Road Trip from Cabourg to Quiberon

Last leg of our road trip along the north and north western coast of France. From the English Channel at Cabourg to the shores of he Atlantic on the Quiberon Peninsula – from Normandy to Britanny, via the Mont St Michel.

Month St Michel

On the tourist road to Quiberon, another vital stopover on the tourist trail – the standing stones at Carnac – miles of menhirs dating from 5000BC and no one knows what they are there, other than to attract tourists.

Standing Stones at Carnac

The Road to the Stones

Stone-spotting tourists

And on to Quiberon – a popular family holiday resort at he end of the Quiberon peninsula – who says peninsula also says one road in and the same road out – huge traffic jams and a lengthy wait for the delights of Quiberon

Quiberon

Black and Whire Quiberon

On the beach in Quiberon

And from Quiberon we head home to an empty fridge, empty bank account, utility bills and mountains o lessons to prepare before heading back to school. We’ll be back next year.

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Semi Circular

Driving cross London – the A406 – or North Circular Road – a three lane 1960’s built highway that cuts a swathe through the north east London suburbs. Residential streets crooned off from the road by walls or wire fences. This is the worst of suburbia – mad urbanization meets neglect. This for me is like some kind of parallel world. I wouldn’t believe that people could live in places like this, unless I saw it with my own eyes – we are not totally detached, jet semi detached – mile upon mile of that unique “English” housing format, built everywhere by private developers between the two World wars.

After the slaughter of the Western Front, the returning soldiers needed “Homes fit for Heroes”, built on they premise that an Engishmans’ Home is his castle – the result – small “cottage like” three bedroom houses. A unique and national but non imposed housing format – I’m not even sure that Soviet Russia could have achieved such uniformity.

A few photos of semi detached house on the North Circular Road, hence “Semi Circular”

 

 

Forgotten Soldier

It’s one of those  airless,  hot summer Sundays. The world is on holiday, deepest France is in full summer slumber – a perfect time for a country drive, on uncluttered winding roads – across the fields and through the forests. On a photo safari down to the village of Souesmes, sight of a major battle in 1944 between local resistance fighters and the Wehrmacht heading north to reinforce German forces fighting in Normandy. This is the centre of France, where, in July and August 1944 over a quarter of a million German troops  heading north to south and west to east, were stopped in their tracks by the local Resistance. There are hundreds of small roadside monuments commemorating such events and occasionally village war memorials inscribed with the names of the dead from World war Two and World War One – in many villages nowadays the names of the dead from both wars are greater than the number of current inhabitants. Here are some photos of an “unknown soldier” on a village war memorial. His face shows the suffering and scars of war and his state of decay shows the indifference of modern France where once the link between the nation’s army and its citizens was a true historical and moral bond. here is the forgotten soldier.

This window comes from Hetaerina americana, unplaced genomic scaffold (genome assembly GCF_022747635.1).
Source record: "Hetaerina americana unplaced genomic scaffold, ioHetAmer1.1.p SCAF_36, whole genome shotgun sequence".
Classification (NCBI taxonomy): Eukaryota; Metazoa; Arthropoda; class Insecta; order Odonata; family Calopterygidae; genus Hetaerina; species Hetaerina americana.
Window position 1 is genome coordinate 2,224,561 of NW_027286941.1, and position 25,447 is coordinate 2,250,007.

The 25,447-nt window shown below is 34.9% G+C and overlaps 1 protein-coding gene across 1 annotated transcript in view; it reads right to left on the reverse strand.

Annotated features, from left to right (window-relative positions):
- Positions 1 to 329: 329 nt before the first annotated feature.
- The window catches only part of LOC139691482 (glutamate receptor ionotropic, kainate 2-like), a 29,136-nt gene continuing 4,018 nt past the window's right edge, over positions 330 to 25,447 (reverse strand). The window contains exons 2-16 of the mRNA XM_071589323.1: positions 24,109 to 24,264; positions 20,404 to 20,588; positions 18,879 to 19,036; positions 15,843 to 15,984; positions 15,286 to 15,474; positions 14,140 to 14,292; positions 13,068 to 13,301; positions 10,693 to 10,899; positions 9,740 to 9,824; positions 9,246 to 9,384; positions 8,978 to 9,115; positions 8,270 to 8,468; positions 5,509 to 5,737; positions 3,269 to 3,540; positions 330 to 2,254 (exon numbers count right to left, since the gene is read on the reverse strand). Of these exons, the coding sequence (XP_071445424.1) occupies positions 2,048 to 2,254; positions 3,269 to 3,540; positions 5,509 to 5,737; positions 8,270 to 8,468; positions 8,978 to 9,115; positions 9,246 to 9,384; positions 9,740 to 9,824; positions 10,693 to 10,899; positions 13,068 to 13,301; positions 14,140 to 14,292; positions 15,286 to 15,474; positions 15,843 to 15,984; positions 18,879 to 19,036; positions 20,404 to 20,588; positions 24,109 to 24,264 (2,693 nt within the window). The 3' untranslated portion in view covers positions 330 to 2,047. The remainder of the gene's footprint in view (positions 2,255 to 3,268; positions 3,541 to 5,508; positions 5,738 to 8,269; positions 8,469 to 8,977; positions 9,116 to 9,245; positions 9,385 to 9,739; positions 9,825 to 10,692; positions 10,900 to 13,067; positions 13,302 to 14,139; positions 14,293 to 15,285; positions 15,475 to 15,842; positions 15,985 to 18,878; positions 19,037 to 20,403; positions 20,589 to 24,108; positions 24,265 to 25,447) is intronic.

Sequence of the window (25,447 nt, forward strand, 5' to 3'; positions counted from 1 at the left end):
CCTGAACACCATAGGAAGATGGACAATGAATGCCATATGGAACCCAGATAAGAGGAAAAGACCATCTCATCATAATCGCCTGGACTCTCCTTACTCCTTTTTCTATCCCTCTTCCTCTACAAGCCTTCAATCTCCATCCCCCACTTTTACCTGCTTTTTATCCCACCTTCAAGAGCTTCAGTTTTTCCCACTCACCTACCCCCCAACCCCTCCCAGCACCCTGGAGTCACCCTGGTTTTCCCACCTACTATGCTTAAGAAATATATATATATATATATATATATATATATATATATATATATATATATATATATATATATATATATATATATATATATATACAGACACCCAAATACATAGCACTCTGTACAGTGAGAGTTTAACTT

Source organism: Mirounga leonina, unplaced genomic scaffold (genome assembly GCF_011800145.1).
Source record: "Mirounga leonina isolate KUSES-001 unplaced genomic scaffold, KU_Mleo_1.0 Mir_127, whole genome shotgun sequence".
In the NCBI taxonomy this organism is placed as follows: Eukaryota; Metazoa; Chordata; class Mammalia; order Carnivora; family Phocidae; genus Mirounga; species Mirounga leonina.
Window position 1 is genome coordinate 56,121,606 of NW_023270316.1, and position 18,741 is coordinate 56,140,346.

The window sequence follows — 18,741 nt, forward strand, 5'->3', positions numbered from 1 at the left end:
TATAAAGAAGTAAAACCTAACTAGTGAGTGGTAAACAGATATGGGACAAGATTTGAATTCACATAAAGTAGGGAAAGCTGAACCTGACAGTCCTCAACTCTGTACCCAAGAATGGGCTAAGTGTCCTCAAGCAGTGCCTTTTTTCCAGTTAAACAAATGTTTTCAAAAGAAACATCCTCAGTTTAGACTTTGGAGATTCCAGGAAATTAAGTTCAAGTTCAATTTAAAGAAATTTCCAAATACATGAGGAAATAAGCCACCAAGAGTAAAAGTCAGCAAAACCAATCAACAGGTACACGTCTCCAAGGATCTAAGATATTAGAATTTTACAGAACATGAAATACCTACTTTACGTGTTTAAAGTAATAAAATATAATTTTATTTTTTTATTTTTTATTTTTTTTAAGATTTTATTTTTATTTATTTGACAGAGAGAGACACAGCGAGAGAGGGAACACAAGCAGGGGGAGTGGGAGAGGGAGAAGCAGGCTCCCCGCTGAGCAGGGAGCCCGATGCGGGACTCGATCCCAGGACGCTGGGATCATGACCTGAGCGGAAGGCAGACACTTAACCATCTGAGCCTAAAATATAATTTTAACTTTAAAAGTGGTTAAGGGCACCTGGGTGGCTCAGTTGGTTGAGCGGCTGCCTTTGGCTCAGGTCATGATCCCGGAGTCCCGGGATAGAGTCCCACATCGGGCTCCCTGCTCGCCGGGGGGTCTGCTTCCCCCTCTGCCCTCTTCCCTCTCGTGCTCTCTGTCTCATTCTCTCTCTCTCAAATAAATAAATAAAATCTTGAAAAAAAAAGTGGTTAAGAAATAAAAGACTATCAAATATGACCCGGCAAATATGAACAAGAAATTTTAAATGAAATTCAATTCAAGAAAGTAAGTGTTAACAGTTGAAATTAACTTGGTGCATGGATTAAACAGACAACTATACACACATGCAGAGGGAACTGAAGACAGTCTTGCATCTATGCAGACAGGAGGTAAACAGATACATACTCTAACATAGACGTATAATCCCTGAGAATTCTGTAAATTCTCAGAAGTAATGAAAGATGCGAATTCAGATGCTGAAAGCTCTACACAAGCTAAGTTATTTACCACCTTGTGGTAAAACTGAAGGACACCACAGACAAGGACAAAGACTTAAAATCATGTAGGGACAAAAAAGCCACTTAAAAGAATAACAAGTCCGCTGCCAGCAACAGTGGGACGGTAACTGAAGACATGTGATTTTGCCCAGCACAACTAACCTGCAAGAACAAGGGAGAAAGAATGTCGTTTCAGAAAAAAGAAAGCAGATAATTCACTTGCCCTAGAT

Road Movie Biker Wanderlust and Swedish Furniture

Unstructured ramblings on over 50’s wanderlust, Swedish furniture and sympathies for all you poor bastards with hybrid cars who accelerate at the speed of a dead snail. Enjoy

If life was a road movie at the moment, I’d be cruising sedately through those areas of commercial space known as “edge lands”, where the first ragged remnants of countryside, rubbish dumps, car washes and junkyards meet the last drab dregs of urban sprawl – rubbish dumps, car washes and junkyards

I’d be cruising along an endless highway, lined with supermarkets, DIY stores, car dealerships, fast food outlets and discount shops.

No 67 Chevrolet Impala convertible for me – I’d be driving a modest, white, four-door-family saloon ; possibly of Japanese manufacture with a hybrid petrol/electric motor.

On the radio, nothing as dangerous as Rock and Roll, but perhaps an adult « AOR » or «  easy listening » station with just a hint of Rod Stewart or Elton John wafting out the speakers

Nothing too dangerous in this road movie comfort zone and nothing magical, mysterious, subversive or even vaguely interesting about my destination – I’m probably just driving to a Swedish furniture store to pick up a beige sofa or a set of shelves. I’m not even going to get out the car and go in the shop to look, I’ve done a click and collect

I’m not looking for a Thelma and Louise Blues Brothers Fast and Furious Grand Theft Auto adventure – that’s all just a little too much. I think I’m like all those in-between late middle aged early retiree guys of my generation – I’ve got a kind of wanderlust but I don’t want to wander too far in case I miss my dinner and my favourite early evening TV shows.

It started on Sunday, when I nipped out to buy a newspaper. The lady at the counter handed me a « new » magazine for « young seniors » or « the active over-fifties » – the latter written in an exciting red typeface and screaming me at me from the front page.